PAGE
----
Ohio’s Budget Bill, signed by Governor Ted Strickland on July 17, contained provisions authorizing Ohio’s first state-run New Markets Tax Credit, as well as substantially revising the state’s Historic Preservation Tax Credit. Here is a breakdown of each:

New Markets Tax Credit


Modeled after the federal New Markets Tax Credit, the state program allows up to a nearly $1 million cumulative, nonrefundable tax credit for an entity that holds an investment in a “qualified community development entity” over the next seven years. Like the federal Credit, the Program is intended to aid development in low-income areas where new projects are typically more difficult to finance.


Only insurance companies and financial institutions are eligible to receive the credit, and they may do so by holding a “qualified equity investment.” A “qualified equity investment” is an investment in a “qualified community development entity” (i.e. an entity with an allocation agreement under the Federal Credit that does business in Ohio) that: (1) is acquired solely for cash after July 17, 2009; (2) has at least 85% of its purchase price used to invest in low-income communities; and (3) is designated by the issuer as a qualified equity investment. 


To receive the credit, the community development entity must invest in a “qualified active low income community business” (“QALICB”). The intention behind this provision is to ensure the credit is used for new projects that actively promote job creation in the state. The QALICB definition excludes from such businesses those that derive 15% of annual revenue from real estate, such as developers. The language may permit a developer to be a QALICB, however, if it is the end user of the property through a sale-leaseback transaction. The program permits investment in a special purpose entity (“SPE”), principally owned by the property user, if the SPE was formed solely to rent or sell the property back to the principal user. Therefore, a developer could form an SPE and lease the property to itself as the owner of a separate end user entity, so long as the user is not itself a real estate developer.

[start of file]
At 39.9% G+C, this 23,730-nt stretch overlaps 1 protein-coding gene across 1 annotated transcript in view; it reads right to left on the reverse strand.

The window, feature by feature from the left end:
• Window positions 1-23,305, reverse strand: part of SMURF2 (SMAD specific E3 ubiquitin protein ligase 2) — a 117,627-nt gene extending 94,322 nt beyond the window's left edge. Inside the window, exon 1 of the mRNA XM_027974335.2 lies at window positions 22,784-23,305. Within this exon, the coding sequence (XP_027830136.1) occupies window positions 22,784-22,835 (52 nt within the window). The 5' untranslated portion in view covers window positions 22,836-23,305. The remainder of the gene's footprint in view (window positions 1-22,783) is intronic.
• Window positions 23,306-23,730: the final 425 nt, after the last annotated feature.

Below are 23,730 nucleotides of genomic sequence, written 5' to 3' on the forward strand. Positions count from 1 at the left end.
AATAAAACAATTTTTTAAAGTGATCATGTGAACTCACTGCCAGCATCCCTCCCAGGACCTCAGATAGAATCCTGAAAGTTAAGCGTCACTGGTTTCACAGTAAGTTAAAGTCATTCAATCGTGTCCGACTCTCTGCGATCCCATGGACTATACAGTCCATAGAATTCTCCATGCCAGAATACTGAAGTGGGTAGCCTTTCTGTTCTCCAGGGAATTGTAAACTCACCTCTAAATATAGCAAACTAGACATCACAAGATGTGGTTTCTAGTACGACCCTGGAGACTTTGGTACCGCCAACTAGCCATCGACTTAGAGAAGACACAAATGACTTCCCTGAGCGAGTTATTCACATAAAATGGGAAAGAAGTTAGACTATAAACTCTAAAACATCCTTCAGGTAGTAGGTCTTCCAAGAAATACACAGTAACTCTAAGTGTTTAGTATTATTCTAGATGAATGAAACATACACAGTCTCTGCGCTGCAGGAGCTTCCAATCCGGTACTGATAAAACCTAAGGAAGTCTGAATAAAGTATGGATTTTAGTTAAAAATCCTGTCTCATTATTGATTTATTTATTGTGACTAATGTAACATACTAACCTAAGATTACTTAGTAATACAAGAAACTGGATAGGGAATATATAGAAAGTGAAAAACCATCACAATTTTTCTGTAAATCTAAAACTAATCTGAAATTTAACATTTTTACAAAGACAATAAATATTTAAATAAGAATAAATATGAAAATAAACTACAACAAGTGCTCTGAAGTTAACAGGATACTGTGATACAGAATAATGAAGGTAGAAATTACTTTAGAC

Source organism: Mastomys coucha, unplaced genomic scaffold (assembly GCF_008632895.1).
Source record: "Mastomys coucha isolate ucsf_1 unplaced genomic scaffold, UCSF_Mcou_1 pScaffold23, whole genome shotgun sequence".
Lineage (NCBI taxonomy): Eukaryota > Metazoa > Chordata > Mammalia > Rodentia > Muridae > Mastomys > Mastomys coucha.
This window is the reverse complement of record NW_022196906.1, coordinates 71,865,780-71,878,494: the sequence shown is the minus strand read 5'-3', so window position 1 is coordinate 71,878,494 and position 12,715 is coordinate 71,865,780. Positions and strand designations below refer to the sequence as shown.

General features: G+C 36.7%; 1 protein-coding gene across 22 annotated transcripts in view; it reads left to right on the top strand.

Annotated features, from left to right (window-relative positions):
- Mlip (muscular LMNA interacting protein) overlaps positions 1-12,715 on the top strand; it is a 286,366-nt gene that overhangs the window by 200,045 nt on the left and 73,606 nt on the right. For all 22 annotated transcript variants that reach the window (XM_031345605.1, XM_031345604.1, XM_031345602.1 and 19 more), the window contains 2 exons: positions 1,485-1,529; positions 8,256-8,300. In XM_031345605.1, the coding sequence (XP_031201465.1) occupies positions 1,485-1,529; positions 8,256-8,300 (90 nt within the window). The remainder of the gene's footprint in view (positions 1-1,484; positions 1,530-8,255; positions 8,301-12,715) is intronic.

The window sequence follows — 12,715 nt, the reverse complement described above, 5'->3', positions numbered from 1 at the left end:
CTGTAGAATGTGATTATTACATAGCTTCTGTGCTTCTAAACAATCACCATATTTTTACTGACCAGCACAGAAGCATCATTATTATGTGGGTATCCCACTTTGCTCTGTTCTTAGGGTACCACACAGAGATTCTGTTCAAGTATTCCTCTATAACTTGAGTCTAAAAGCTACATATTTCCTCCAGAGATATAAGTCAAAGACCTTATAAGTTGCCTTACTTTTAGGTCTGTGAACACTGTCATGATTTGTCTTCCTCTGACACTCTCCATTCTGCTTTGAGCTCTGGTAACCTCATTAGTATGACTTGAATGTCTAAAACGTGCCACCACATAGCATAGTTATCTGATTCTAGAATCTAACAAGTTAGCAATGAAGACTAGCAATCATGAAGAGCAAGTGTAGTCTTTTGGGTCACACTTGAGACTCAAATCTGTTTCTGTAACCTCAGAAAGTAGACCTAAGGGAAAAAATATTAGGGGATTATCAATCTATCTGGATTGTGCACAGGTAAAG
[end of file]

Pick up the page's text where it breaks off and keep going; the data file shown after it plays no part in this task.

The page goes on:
An eligible entity may receive the credit if it holds such an investment on the first day of January in 2010 through 2016. The Program credit is equal to the “applicable percentage” of the purchase price. In years 2010 and 2011, however, the applicable percentage is zero. In 2012, the credit is seven percent, and in 2013 through 2016 the credit is eight percent. At the end of seven years, the entity may receive a 39% credit on a statutorily capped maximum investment price of $2,564,000, for a total credit of up to $999,960. The total amount of credits allocated by the state under the Program each year may not exceed $10 million.


Ohio joins a number of states that offer a New Markets Tax Credit in conjunction with the federal Credit. The Program should be a useful tool, along with the Historic Preservation and Low Income Housing Tax Credits, for encouraging investment in underserviced areas.



Changes to Historic Preservation Tax Credit



The Ohio Historic Preservation Tax Credit provides a credit equal to 25 percent of “qualified rehabilitation expenditures” to owners of certain historic buildings. The expenditures generally include construction for the building’s structure and interior that meets the U.S. Secretary of the Interior’s historic rehabilitation standards. To qualify as an eligible historic property, a building must either be (1) listed in the National Register of Historic Places; (2) a local landmark designated by a certified local government; or (3) located in a registered historic district.


The first revision to the Historic Preservation Tax Credit Program from the Budget Bill authorizes Ohio’s Director of Development to seek up to $75 million in federal funds to create the Ohio Historic Preservation Tax Credit Fund. If federal money is acquired, the Fund will be used to issue and pay guarantees on loans for eligible historic rehabilitation projects. By reducing risk, these guarantees will provide a substantial incentive to lenders and investors interested in historic rehabilitation projects.


The second change allows pass-through entities (i.e. partnerships, limited liability companies and S corporations) to allocate Program tax credits among its owners in any proportion. Previously, the credit was allocated in accordance with the equity owners’ respective profit shares in the entity. This ability to specially allocate the credit will allow considerable flexibility in structuring projects and permit the credit to operate more easily in conjunction with other tax credit programs such as the New Markets Tax Credit and Low Income Housing Tax Credit. 


The current application round for the Historic Preservation Tax Credit commenced July 1, 2009 and the Department of Development will be accepting applications until September 30. The next application period will run from January 4, 2010 through March 30, 2010. Owners considering improvement projects in the near future are well advised to consider applying for the Program in the current or next application round.